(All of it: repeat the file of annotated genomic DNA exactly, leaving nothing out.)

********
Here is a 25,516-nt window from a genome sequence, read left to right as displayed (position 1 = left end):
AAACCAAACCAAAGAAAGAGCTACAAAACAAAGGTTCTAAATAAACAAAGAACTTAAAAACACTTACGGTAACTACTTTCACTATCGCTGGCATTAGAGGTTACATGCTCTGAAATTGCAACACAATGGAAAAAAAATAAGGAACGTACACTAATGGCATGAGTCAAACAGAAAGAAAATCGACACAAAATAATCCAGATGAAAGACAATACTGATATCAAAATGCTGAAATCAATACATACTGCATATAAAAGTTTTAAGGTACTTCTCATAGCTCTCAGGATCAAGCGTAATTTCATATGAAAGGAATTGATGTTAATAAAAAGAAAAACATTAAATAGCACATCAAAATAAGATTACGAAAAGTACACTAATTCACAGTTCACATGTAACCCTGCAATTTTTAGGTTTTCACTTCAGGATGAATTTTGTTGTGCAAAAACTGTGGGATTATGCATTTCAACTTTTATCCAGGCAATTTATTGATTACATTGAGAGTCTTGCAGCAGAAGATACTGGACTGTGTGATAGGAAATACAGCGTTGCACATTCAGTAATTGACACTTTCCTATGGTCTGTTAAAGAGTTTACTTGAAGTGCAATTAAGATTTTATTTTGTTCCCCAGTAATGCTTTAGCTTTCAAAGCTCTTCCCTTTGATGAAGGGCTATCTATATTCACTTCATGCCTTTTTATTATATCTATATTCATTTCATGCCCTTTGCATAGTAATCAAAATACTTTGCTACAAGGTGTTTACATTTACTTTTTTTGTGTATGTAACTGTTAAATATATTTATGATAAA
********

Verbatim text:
Here is a 25,516-nt window from a genome sequence, read left to right as displayed (position 1 = left end):
AAACCAAACCAAAGAAAGAGCTACAAAACAAAGGTTCTAAATAAACAAAGAACTTAAAAACACTTACGGTAACTACTTTCACTATCGCTGGCATTAGAGGTTACATGCTCTGAAATTGCAACACAATGGAAAAAAAATAAGGAACGTACACTAATGGCATGAGTCAAACAGAAAGAAAATCGACACAAAATAATCCAGATGAAAGACAATACTGATATCAAAATGCTGAAATCAATACATACTGCATATAAAAGTTTTAAGGTACTTCTCATAGCTCTCAGGATCAAGCGTAATTTCATATGAAAGGAATTGATGTTAATAAAAAGAAAAACATTAAATAGCACATCAAAATAAGATTACGAAAAGTACACTAATTCACAGTTCACATGTAACCCTGCAATTTTTAGGTTTTCACTTCAGGATGAATTTTGTTGTGCAAAAACTGTGGGATTATGCATTTCAACTTTTATCCAGGCAATTTATTGATTACATTGAGAGTCTTGCAGCAGAAGATACTGGACTGTGTGATAGGAAATACAGCGTTGCACATTCAGTAATTGACACTTTCCTATGGTCTGTTAAAGAGTTTACTTGAAGTGCAATTAAGATTTTATTTTGTTCCCCAGTAATGCTTTAGCTTTCAAAGCTCTTCCCTTTGATGAAGGGCTATCTATATTCACTTCATGCCTTTTTATTATATCTATATTCATTTCATGCCCTTTGCATAGTAATCAAAATACTTTGCTACAAGGTGTTTACATTTACTTTTTTTGTGTATGTAACTGTTAAATATATTTATGATAAA